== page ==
Carillion was a creature of government cronyism and capitalist dysfunction. It was born in 1999 when parent company Tarmac sought to refocus on its core business of building supplies and span off Carillion, which inherited the facilities management and construction business.
The secret of Carillion’s early success was the manner in which the recently elected government of Tony Blair and Gordon Brown expanded the previous Conservative administration’s privatisation programme.
This meant continuing to allow public service providers to contract out services — and revitalising the Private Finance Initiative (PFI). Tory ministers had proposed PFI as a means of unlocking the supposed dynamism of the market by enabling companies to build and maintain hospitals and other public facilities. But it was under New Labour that PFI was rolled out on a huge scale, allowing investment in the public sector without breaching Brown’s strict spending targets.
There were two main problems with PFI. First, governments can borrow far more cheaply than the private sector. The National Audit Office estimate that the resulting extra costs to the public of PFI schemes will amount to £200 million. Second, PFI means private firms leaching money out of the public sector in order to make a profit.
The sums involved in contracting out are huge — something like half of government spending on goods and services. Carillion, along with rivals such as Serco, Capita and G4S, was one of the beneficiaries of outsourcing and PFI. By the time of its collapse it had 450 public sector contracts with 208 different organisations, including 14 NHS Trust facilities management contracts.
Initially, Carillion grew explosively. As one analyst told the Financial Times, “It seemed that every couple of years or so it would buy another troubled contractor with a support services component. It would forecast earnings growth from savings — mainly on staff costs — and the costs of implementing the savings would be dismissed as exceptionals.”
Rapid growth boosted the share price — and bonuses for its executives. Richard Howson, chief executive until July last year, received a £1.5 million pay package in the 12 months before his departure. The company report was even changed in 2016 to remove the provision that bonuses could be clawed back in the event of “corporate failure”. Dividends paid to shareholders rose every single year from 1999 to 2016 — even as Carillion unravelled.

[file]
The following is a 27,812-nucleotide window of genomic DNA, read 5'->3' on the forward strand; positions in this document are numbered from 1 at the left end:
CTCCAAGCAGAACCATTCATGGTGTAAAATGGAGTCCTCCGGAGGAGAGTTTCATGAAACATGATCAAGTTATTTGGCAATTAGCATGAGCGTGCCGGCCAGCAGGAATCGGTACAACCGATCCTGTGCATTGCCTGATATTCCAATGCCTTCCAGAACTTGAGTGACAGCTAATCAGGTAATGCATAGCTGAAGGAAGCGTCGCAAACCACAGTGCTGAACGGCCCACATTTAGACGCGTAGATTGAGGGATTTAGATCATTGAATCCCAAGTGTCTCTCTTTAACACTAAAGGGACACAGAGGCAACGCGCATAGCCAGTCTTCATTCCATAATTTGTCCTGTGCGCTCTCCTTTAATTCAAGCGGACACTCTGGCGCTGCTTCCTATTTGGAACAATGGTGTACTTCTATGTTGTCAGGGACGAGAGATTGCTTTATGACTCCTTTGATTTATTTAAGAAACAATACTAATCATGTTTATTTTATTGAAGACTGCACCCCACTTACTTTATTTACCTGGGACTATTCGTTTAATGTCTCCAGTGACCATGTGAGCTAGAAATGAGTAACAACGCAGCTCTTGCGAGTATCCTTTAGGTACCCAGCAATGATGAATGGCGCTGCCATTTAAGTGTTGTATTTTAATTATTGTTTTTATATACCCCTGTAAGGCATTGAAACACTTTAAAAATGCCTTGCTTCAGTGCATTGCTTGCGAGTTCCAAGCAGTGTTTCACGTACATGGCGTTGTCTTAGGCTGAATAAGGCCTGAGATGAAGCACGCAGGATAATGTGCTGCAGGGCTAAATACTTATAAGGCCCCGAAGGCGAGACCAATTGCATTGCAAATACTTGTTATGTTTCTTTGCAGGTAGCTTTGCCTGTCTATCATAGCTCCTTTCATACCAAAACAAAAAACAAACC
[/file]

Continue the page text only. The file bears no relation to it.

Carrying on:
Carillion employed 45,000 people globally at the time of its collapse, 19,000 of them in the UK. But far more important to its business model was its network of contracting arrangements — something like 90 percent of its work was outsourced to around 30,000 smaller firms. Carillion’s real focus was to aggressively bid for public contracts. Competition was so fierce that Carillion, and other firms in the sector were operating with relatively small profit margins.
The impact of the 2008-9 recession, which hit the construction sector particularly hard, cuts to government spending and the uncertainty caused by Brexit seem to have pushed Carillion over the edge.
As early as 2013 the firm told contractors and suppliers that its terms of payment would now be 120 days. To get paid more quickly, they had to go to Carillion’s “partner banks” and use a process known as “reverse factoring”. Banks would pay out on behalf of Carillion and then add that to the firm’s growing debts. These were then moved off the balance sheet and buried in footnotes to company reports.
Meanwhile, ever more government contracts were required just to keep the firm afloat. According to one FT journalist, “It had, in effect, become a lawful sort of Ponzi scheme — using new or expected revenues to cover more pressing demands for payment.”
The beginning of the end came last summer when Carillion had to accept huge losses on troubled construction projects. Despite this, Carillion was awarded £1.4 billion in government contracts for the HS2 rail link, as well as other defence and transport contracts. The evidence suggests that the government was desperately trying to prop up a zombie firm with public money.
But by now the game was up. After a last-ditch attempt to borrow £150 million from the government, along with guarantees of future contracts, the firm went into liquidation. Theresa May faced the political price of continuing the government’s largesse. It was deemed too great.
At the time of its collapse Carillion owed lenders £1.35 billion, on top of a £587 million pension fund deficit and unknown millions owed to contractors. It had just £35 million in the bank.
What are the lessons of Carillion’s collapse? Jeremy Corbyn is right to say he will end PFI and outsourcing. However, there has been an effort from “soft left” commentators such as Will Hutton to limit any break with the past. He argues, “The task now is to repurpose capitalism. The first step is to make declaring a purpose beyond profit-making mandatory.”
Yet Carillion represents the essence of capitalism. Whatever a firm’s declared purpose, the competitive battle for profit ultimately wins out. That means zombie firms papering over the gaps in their balance sheets with credit. It is the logic of capital that must be challenged.
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